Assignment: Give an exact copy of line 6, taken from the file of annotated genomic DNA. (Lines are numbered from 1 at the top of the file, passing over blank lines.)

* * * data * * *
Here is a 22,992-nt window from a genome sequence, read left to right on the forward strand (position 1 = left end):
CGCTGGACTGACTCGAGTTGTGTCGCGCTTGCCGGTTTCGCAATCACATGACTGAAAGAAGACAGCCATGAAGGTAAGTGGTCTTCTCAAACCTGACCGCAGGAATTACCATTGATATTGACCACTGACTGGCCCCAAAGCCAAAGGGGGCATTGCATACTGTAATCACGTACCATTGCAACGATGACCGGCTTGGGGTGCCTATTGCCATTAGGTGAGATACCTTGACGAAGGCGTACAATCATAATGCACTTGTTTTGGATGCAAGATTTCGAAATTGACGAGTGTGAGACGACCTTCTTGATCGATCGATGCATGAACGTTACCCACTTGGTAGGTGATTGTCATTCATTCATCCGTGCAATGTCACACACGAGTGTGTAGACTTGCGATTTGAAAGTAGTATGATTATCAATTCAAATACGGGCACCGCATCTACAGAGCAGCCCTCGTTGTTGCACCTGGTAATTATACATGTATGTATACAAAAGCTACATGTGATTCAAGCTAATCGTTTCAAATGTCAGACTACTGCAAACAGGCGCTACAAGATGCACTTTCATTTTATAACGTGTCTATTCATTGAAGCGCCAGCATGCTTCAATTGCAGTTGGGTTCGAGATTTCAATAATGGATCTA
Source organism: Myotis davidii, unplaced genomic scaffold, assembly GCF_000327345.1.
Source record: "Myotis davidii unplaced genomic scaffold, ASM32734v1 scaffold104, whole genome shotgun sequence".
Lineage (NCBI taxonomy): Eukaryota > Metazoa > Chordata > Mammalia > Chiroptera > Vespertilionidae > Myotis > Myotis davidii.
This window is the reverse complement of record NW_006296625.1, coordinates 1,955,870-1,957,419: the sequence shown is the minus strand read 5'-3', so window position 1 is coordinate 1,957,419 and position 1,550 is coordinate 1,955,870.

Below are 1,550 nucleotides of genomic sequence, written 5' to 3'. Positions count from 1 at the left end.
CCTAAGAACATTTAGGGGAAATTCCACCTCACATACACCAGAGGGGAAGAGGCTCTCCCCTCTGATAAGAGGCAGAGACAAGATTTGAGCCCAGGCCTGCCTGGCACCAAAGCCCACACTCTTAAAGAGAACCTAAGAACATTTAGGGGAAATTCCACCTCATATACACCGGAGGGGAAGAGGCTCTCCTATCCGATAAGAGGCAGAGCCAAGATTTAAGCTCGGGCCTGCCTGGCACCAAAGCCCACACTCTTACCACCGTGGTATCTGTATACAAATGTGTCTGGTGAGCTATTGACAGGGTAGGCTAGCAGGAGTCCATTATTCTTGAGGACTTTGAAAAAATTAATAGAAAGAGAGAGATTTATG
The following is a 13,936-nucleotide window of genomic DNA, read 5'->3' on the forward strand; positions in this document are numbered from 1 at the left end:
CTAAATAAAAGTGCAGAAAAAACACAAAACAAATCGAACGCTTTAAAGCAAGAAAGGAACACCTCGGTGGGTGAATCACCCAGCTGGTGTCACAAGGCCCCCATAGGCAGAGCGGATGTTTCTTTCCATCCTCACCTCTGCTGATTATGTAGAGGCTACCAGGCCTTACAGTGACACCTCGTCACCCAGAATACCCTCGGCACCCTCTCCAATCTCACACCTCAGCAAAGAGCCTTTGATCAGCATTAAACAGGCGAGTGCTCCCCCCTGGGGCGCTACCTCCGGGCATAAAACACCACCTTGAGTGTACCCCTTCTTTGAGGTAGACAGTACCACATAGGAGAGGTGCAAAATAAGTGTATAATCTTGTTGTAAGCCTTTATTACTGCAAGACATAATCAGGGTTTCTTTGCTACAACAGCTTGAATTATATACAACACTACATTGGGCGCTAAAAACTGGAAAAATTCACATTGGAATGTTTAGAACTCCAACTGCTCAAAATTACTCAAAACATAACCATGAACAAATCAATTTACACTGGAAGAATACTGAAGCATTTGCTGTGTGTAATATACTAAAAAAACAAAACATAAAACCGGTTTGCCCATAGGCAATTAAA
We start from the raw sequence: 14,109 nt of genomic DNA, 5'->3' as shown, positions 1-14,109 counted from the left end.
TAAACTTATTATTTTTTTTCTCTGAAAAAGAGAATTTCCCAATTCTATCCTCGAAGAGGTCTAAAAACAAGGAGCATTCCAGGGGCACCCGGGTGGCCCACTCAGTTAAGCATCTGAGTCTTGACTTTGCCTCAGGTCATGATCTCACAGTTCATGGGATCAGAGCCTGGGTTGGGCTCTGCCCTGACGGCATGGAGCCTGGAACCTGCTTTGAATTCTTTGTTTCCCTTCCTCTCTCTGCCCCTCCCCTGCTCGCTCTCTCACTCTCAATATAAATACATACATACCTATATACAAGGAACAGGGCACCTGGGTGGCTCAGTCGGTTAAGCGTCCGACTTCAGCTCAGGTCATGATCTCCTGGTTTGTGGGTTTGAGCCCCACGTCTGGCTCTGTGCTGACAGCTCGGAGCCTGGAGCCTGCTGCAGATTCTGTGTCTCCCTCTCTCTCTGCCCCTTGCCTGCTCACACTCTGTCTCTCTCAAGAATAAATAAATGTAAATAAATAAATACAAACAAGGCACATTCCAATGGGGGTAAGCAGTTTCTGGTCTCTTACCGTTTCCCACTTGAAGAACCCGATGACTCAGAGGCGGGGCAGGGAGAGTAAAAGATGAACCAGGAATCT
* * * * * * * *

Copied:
This window is the reverse complement of record NW_006296625.1, coordinates 1,955,870-1,957,419: the sequence shown is the minus strand read 5'-3', so window position 1 is coordinate 1,957,419 and position 1,550 is coordinate 1,955,870.